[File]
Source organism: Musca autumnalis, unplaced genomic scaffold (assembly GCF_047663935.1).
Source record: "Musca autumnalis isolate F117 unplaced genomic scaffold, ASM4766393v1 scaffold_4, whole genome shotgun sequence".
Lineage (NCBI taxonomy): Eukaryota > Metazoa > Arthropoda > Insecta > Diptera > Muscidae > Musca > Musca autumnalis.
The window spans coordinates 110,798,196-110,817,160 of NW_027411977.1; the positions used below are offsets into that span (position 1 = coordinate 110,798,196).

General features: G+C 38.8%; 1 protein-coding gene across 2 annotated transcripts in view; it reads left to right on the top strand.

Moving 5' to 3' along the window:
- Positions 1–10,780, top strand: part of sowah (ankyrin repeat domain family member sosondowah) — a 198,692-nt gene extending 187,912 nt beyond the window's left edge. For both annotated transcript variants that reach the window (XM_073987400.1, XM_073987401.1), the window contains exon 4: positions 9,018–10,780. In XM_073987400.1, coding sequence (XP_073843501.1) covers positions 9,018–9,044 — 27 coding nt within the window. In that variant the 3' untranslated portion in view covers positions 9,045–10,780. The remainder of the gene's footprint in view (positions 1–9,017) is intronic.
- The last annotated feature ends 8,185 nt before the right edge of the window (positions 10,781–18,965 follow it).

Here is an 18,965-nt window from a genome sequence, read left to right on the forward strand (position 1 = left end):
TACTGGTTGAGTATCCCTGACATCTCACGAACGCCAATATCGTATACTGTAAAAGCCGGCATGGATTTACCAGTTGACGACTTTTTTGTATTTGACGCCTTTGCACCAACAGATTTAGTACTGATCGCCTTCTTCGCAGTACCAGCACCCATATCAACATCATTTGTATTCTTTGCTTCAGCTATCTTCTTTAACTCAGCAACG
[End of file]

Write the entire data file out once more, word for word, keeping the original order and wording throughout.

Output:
Source organism: Musca autumnalis, unplaced genomic scaffold (assembly GCF_047663935.1).
Source record: "Musca autumnalis isolate F117 unplaced genomic scaffold, ASM4766393v1 scaffold_4, whole genome shotgun sequence".
Lineage (NCBI taxonomy): Eukaryota > Metazoa > Arthropoda > Insecta > Diptera > Muscidae > Musca > Musca autumnalis.
The window spans coordinates 110,798,196-110,817,160 of NW_027411977.1; the positions used below are offsets into that span (position 1 = coordinate 110,798,196).

General features: G+C 38.8%; 1 protein-coding gene across 2 annotated transcripts in view; it reads left to right on the top strand.

Moving 5' to 3' along the window:
- Positions 1–10,780, top strand: part of sowah (ankyrin repeat domain family member sosondowah) — a 198,692-nt gene extending 187,912 nt beyond the window's left edge. For both annotated transcript variants that reach the window (XM_073987400.1, XM_073987401.1), the window contains exon 4: positions 9,018–10,780. In XM_073987400.1, coding sequence (XP_073843501.1) covers positions 9,018–9,044 — 27 coding nt within the window. In that variant the 3' untranslated portion in view covers positions 9,045–10,780. The remainder of the gene's footprint in view (positions 1–9,017) is intronic.
- The last annotated feature ends 8,185 nt before the right edge of the window (positions 10,781–18,965 follow it).

Here is an 18,965-nt window from a genome sequence, read left to right on the forward strand (position 1 = left end):
TACTGGTTGAGTATCCCTGACATCTCACGAACGCCAATATCGTATACTGTAAAAGCCGGCATGGATTTACCAGTTGACGACTTTTTTGTATTTGACGCCTTTGCACCAACAGATTTAGTACTGATCGCCTTCTTCGCAGTACCAGCACCCATATCAACATCATTTGTATTCTTTGCTTCAGCTATCTTCTTTAACTCAGCAACG